By Jubin Katiraie
On Friday, August 30, in a new report, the International Atomic Agency (IAEA) announced that Iran has violated the limitations determined by the terms of the 2015 Iran nuclear deal with world powers, formally known as the Joint Comprehensive Plan of Action (JCPOA).
The report also disclosed that Iran continues to enrich uranium up to 4.5 percent, above the 3.67 percent permitted by the JCPOA.
The IAEA expressed concerns over Iran hiding illicit nuclear activity, according to government officials familiar with the agency’s still-unpublished assessment.
“We read this language to mean Iran is hiding something from the IAEA that is relevant to its comprehensive safeguards agreement, which usually means undeclared nuclear material,” a senior official with one of the nations on the IAEA Board of Governors told the Washington Examiner on August 30.
In its previous quarterly report, the IAEA noted that Iran had installed “up to 33” more advanced IR-6 centrifuges, used to enrich uranium and that 10 of them had been tested.
Under the terms of the nuclear deal, Iran is allowed to test no more than 30 of the IR-6s once the deal has been in place for eight and half years. The deal is vague about limits before that point, which will arrive in 2023.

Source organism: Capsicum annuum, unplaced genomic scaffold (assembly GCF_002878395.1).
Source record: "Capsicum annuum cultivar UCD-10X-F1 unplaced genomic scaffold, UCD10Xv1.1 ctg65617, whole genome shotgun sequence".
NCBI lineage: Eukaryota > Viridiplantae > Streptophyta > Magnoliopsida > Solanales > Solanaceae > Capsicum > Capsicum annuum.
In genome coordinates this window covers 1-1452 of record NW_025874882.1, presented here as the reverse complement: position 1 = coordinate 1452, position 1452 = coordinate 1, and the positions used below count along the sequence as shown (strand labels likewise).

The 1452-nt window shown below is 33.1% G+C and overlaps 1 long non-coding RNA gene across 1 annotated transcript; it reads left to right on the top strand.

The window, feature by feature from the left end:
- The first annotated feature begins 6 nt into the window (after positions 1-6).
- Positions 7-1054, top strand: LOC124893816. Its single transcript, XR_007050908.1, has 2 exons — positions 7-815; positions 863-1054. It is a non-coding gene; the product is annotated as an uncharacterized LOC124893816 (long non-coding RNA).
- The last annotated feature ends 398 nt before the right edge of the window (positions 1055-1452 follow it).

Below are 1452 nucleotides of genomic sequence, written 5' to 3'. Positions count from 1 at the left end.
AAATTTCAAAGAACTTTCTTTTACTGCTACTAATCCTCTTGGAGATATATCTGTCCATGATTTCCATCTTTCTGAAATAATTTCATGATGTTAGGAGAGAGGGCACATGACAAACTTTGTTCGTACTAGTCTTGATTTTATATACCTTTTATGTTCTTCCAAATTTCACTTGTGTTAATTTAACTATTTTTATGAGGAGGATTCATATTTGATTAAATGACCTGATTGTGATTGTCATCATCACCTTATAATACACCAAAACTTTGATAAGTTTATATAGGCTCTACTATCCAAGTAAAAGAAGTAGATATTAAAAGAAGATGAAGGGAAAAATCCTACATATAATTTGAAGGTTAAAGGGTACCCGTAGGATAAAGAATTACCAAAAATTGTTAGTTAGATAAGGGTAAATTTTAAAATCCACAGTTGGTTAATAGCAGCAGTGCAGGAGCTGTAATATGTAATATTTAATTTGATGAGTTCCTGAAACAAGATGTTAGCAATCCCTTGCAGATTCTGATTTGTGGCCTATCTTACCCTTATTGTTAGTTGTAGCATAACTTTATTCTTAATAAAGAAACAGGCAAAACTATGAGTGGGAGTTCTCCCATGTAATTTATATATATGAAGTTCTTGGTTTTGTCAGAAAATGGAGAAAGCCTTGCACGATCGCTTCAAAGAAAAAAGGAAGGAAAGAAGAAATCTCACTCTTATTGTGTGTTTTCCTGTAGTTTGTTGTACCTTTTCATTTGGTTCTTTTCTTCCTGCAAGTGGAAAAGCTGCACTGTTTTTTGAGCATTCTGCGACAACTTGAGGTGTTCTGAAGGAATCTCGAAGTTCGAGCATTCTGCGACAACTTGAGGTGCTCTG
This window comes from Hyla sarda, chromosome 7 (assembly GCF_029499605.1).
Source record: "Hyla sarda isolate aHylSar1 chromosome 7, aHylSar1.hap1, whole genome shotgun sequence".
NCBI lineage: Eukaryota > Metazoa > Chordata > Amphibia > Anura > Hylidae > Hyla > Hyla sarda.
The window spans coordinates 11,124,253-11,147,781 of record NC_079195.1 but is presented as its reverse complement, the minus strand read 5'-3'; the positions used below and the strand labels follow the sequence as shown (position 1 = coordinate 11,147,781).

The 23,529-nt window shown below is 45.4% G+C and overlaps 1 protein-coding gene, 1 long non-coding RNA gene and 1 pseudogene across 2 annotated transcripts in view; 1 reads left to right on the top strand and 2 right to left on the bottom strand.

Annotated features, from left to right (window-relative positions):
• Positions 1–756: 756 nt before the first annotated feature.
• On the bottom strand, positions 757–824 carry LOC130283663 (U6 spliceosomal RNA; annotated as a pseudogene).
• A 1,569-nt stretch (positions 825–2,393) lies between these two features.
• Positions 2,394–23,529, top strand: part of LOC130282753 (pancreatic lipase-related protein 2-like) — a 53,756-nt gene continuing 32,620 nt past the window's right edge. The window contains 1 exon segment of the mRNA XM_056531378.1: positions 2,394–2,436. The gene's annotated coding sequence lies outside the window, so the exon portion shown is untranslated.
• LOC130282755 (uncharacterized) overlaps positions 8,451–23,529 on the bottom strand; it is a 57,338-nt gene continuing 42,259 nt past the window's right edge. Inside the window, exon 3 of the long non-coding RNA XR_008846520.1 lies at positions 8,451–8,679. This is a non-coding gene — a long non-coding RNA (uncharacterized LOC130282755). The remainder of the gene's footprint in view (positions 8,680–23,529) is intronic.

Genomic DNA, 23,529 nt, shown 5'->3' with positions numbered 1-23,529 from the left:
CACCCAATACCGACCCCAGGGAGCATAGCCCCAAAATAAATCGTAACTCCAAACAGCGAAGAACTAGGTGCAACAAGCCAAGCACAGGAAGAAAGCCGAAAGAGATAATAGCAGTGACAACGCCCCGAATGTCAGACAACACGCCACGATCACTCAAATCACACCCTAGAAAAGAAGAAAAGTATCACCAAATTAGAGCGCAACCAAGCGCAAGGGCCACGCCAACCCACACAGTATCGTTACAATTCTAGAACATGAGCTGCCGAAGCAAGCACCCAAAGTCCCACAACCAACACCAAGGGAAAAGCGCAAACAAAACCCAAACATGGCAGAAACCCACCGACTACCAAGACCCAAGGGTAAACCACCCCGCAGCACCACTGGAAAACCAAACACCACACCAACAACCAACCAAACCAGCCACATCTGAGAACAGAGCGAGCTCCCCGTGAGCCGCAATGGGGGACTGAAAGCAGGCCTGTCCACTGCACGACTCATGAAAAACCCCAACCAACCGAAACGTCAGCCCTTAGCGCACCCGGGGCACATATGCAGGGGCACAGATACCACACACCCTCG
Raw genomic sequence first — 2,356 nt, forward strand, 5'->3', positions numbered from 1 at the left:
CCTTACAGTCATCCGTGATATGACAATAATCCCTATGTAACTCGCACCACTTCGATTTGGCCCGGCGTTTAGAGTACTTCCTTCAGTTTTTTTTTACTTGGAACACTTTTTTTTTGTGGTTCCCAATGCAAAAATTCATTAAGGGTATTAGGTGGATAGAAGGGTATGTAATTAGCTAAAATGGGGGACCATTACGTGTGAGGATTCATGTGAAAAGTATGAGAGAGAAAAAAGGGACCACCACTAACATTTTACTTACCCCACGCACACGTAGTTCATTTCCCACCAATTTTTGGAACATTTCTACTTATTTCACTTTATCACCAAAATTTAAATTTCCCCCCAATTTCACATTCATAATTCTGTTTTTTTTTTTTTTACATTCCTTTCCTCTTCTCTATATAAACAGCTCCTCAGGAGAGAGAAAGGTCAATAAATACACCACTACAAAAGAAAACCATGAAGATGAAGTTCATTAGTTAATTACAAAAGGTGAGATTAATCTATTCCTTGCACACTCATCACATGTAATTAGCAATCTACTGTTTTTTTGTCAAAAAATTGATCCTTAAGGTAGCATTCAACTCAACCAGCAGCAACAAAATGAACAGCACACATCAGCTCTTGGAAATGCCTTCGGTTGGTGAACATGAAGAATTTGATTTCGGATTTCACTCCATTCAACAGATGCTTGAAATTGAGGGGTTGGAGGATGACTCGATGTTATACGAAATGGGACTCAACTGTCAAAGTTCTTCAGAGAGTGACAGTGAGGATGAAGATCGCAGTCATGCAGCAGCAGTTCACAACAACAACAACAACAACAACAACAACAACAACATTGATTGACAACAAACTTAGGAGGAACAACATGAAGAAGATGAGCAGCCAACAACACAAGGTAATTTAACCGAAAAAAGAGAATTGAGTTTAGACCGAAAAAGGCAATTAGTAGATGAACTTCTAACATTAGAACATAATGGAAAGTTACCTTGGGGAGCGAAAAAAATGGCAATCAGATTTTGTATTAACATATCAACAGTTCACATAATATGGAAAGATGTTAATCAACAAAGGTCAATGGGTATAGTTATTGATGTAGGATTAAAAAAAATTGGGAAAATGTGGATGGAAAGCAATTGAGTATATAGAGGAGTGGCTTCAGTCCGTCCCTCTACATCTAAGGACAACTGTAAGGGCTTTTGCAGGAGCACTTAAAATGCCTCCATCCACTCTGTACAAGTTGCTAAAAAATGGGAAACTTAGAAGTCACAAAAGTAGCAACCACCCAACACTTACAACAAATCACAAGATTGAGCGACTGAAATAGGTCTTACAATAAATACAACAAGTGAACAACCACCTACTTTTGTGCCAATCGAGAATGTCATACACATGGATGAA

Iran has threatened to take further steps by September 6, such as increasing its enrichment level to 20 percent or restarting its mothballed centrifuges, the machines that enrich uranium.
The report also hinted at less than ideal cooperation from Iran, saying: “Ongoing interactions between the Agency and Iran … require full and timely cooperation by Iran. The Agency continues to pursue this objective with Iran.”
So far, the world powers that remain in the deal have expressed concerns about Tehran’s violations and urged the country to return to the limitations set in the agreement, yet they haven’t taken further action.